LONDON, July 12 (UPI) -- They may not look like much now, but two plots of ground in Philadelphia and London were ground zero exactly 30 years ago this weekend for two of the most historic rock concerts the planet has still ever seen.
Billed as Live Aid -- and featuring some of the world's biggest names in music -- the July 13, 1985, event drew unprecedented television coverage from around the world and a royal cash haul, with organizers hoping to make a dent in the catastrophic famine that choked Africa during the early half of the 1980s.
Created, synced and orchestrated by former British rocker Bob Geldof, even three decades later the shows continue to live in beloved musical folklore. Some even called it the Woodstock of the 1980s generation.
"Yours truly was among the 101,000 in the stands in Philly 30 years ago for this exhilarating occasion," Philadelphia Inquirer writer Joanne C. McHugh wrote in a retrospective Saturday. "I knew how the baby boomers who had been to Woodstock reveled in being able to say that they had been there. Live Aid was my shot at attending a generational touchstone event."
Further, the lineup card was a literal who's who of the global music industry at the time. Commentators say the Live Aid concerts -- held simultaneously at London's old Wembley Stadium and Philadelphia's now long gone JFK Stadium -- turned out to be an event unlike any that came before, or any that have come since.
"My contention is Live Aid 1985 was probably the pinnacle of rock 'n' roll," 1980s MTV personality Martha Quinn said. "Bob Geldof single-handedly changed the entire decade of the '80s. He transformed us from the 'Me' Decade to the 'We Care' Decade."
Live Aid was the first concert in history that was a true global event, transmitted via satellite to all corners of the world -- and broadcast by the BBC in Britain and ABC and MTV in the United States. One of the British broadcasters even famously remarked that 95 percent of the world's televisions were tuned to the event.
"More than any other event, this one made caring about the world part of the rock 'n' roll package," New York Daily News columnist David Hinckley wrote. "Popular musicians had donated time and tunes for important causes before ... But by playing out in front of the world, Live Aid sent the message to artists and audiences that caring isn't optional."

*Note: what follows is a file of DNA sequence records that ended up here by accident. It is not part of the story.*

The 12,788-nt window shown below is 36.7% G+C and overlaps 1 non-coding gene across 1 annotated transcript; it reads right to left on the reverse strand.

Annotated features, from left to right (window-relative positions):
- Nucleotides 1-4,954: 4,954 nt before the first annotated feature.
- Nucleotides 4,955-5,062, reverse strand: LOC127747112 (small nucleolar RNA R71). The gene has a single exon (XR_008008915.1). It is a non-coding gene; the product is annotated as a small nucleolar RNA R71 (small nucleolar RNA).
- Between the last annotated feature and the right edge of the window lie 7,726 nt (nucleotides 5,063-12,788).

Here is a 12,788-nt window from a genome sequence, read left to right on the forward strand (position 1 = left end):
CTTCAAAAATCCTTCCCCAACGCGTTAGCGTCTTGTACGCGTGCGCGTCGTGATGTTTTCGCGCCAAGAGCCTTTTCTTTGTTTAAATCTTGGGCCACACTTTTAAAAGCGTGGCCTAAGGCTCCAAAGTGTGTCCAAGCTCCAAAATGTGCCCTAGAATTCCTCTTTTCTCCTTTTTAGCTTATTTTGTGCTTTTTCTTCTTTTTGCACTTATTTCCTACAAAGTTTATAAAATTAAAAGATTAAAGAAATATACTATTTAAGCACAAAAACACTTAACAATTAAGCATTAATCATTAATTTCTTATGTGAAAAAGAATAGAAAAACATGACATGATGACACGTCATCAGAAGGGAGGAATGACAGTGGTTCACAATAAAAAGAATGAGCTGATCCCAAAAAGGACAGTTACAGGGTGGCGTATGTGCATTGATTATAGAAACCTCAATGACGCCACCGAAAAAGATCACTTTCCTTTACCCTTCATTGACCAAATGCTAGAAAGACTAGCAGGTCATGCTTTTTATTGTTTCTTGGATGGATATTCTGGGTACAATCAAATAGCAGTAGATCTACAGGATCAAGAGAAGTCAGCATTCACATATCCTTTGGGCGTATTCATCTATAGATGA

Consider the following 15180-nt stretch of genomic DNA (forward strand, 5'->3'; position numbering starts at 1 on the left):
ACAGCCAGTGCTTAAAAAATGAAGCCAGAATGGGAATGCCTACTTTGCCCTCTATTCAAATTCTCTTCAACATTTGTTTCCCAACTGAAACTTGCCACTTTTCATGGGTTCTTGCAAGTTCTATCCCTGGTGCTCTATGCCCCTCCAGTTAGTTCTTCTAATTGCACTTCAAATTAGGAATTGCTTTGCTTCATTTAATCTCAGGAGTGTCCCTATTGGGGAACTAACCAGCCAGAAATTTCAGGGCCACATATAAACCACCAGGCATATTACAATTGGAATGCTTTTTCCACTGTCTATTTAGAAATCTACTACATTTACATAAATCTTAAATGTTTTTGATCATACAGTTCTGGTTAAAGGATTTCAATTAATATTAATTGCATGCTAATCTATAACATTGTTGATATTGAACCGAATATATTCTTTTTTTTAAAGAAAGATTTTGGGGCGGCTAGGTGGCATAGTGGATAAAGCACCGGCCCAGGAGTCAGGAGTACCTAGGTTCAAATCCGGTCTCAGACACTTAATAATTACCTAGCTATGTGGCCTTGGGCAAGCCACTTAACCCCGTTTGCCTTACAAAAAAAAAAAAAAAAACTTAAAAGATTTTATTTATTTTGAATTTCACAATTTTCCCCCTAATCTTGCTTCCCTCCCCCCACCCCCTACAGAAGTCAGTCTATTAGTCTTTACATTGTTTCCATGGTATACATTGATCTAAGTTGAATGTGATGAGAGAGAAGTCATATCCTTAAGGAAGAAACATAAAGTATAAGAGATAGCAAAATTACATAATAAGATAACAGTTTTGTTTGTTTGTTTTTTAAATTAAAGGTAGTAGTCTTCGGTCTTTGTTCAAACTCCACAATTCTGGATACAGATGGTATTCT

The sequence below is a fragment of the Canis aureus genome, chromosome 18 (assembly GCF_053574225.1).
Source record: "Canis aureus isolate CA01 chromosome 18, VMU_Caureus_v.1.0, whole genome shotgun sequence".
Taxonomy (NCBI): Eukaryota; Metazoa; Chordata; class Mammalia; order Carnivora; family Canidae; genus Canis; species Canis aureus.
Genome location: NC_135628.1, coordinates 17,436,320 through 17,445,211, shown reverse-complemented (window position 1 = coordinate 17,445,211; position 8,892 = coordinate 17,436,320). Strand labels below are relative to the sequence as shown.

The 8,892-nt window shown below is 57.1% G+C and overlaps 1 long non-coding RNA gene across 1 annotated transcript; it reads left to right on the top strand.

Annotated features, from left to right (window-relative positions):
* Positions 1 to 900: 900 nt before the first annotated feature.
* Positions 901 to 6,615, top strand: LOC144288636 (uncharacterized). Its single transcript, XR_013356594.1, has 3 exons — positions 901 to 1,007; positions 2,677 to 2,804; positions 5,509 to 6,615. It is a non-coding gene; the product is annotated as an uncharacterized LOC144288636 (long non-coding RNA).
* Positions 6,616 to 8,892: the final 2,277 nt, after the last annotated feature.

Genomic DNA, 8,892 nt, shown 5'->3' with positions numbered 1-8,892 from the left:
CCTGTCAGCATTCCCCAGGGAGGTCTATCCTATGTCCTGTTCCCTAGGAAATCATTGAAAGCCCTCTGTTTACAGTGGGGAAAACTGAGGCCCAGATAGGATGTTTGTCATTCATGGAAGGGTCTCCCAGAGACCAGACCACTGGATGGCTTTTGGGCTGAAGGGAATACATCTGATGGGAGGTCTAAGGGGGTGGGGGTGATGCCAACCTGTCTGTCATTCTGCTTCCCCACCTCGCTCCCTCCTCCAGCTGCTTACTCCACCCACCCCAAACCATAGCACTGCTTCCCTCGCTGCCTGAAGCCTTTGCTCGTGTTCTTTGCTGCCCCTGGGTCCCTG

Although it featured some of 1985's music's biggest acts, and was being billed as the biggest concert in history, Live Aid was actually not about music. Geldof was on a mission to make a difference in the lives of thousands of Africans who were dying daily from starvation. The concerts not only rocked the world, they shocked the world -- opening humanity's eyes to the devastation that had gone largely unseen by the rest of the planet.
Musicians like U2, Queen, David Bowie, Sting, Paul McCartney and Elton John headlined the British side -- while Madonna, Duran Duran, Bob Dylan and Led Zeppelin starred in the States. Phil Collins played both, famously hopping aboard the Concorde after his London set to make his later scheduled performance in Philadelphia.
Both shows ended with each side singing charity singles that jump-started the movement that ultimately led to Live Aid: "Do They Know It's Christmas?" in Britain and "We Are The World" in America.
"The marathon show was finally capped by an ensemble version of USA for Africa's benefit single 'We Are the World,' after which I retreated to my hotel but couldn't sleep for hours because I was so wired from the euphoria of it all," Boston Globe rock critic Steve Morse wrote. "Nothing has matched Live Aid for its stunning impact, back when it all seemed so fresh and everything seemed possible."
Many music fans will say British rock group Queen, and charismatic frontman Freddie Mercury, stole the show. Others might recall how U2 leader Bono leaped from the stage to dance with a girl in the crowd -- right in the middle of their set.
"The pinnacle of the pinnacle of the pinnacle, the tippy-top most top of that day, was probably Queen's performance. That is the top of the arc of rock 'n roll," Quinn said.
Some remember the concerts for who they didn't have -- like Michael Jackson, Bruce Springsteen, Prince, Billy Joel and Paul Simon -- as well as the fact that both sides had a conspicuous lack of black performers.
Then there were the memorable miscues -- like Led Zeppelin's utter disappointment with their performance, Duran Duran lead singer Simon Le Bon's squeal and Paul McCartney wrapping the British show with a rendition of the Beatles' "Let It Be," half of which couldn't be heard by the crowd because his microphone was turned off.
In the end, the concerts are said to have raised more than $230 million for famine relief -- and it was reported that nearly 2 billion people in 150 countries watched at least part of the event.
Three decades on, though, Live Aid still resonates.
"Pop musicians have continued to answer the call for help -- examples include benefit shows to help victims of Hurricane Katrina and Hurricane Sandy," Morse wrote. "These are noble efforts all, but the one that still stands above the pack is Live Aid, which set the template and was arguably the most globally significant event ever held by the music industry."